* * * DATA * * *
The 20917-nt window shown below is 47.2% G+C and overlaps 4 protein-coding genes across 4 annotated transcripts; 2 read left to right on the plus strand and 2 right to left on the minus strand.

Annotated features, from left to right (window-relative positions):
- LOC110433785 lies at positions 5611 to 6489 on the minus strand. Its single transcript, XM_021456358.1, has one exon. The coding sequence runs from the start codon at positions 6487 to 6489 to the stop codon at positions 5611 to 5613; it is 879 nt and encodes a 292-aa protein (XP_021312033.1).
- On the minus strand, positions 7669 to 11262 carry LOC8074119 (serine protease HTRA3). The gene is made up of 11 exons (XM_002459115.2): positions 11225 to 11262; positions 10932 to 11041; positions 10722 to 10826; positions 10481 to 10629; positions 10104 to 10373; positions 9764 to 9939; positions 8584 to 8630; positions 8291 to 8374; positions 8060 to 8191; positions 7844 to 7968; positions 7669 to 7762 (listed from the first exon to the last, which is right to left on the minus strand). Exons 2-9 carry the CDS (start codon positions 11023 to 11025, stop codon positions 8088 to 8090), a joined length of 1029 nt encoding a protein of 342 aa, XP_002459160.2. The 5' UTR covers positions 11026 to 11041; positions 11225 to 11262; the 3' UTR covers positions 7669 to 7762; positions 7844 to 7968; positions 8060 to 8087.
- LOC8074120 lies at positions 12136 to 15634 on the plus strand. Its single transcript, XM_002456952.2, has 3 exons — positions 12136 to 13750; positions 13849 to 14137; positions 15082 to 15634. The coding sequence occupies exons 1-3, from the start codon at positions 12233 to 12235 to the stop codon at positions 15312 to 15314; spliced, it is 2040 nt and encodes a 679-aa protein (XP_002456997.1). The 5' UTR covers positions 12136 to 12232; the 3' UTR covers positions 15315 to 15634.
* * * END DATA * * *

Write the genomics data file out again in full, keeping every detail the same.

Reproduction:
The 20917-nt window shown below is 47.2% G+C and overlaps 4 protein-coding genes across 4 annotated transcripts; 2 read left to right on the plus strand and 2 right to left on the minus strand.

Annotated features, from left to right (window-relative positions):
- LOC110433785 lies at positions 5611 to 6489 on the minus strand. Its single transcript, XM_021456358.1, has one exon. The coding sequence runs from the start codon at positions 6487 to 6489 to the stop codon at positions 5611 to 5613; it is 879 nt and encodes a 292-aa protein (XP_021312033.1).
- On the minus strand, positions 7669 to 11262 carry LOC8074119 (serine protease HTRA3). The gene is made up of 11 exons (XM_002459115.2): positions 11225 to 11262; positions 10932 to 11041; positions 10722 to 10826; positions 10481 to 10629; positions 10104 to 10373; positions 9764 to 9939; positions 8584 to 8630; positions 8291 to 8374; positions 8060 to 8191; positions 7844 to 7968; positions 7669 to 7762 (listed from the first exon to the last, which is right to left on the minus strand). Exons 2-9 carry the CDS (start codon positions 11023 to 11025, stop codon positions 8088 to 8090), a joined length of 1029 nt encoding a protein of 342 aa, XP_002459160.2. The 5' UTR covers positions 11026 to 11041; positions 11225 to 11262; the 3' UTR covers positions 7669 to 7762; positions 7844 to 7968; positions 8060 to 8087.
- LOC8074120 lies at positions 12136 to 15634 on the plus strand. Its single transcript, XM_002456952.2, has 3 exons — positions 12136 to 13750; positions 13849 to 14137; positions 15082 to 15634. The coding sequence occupies exons 1-3, from the start codon at positions 12233 to 12235 to the stop codon at positions 15312 to 15314; spliced, it is 2040 nt and encodes a 679-aa protein (XP_002456997.1). The 5' UTR covers positions 12136 to 12232; the 3' UTR covers positions 15315 to 15634.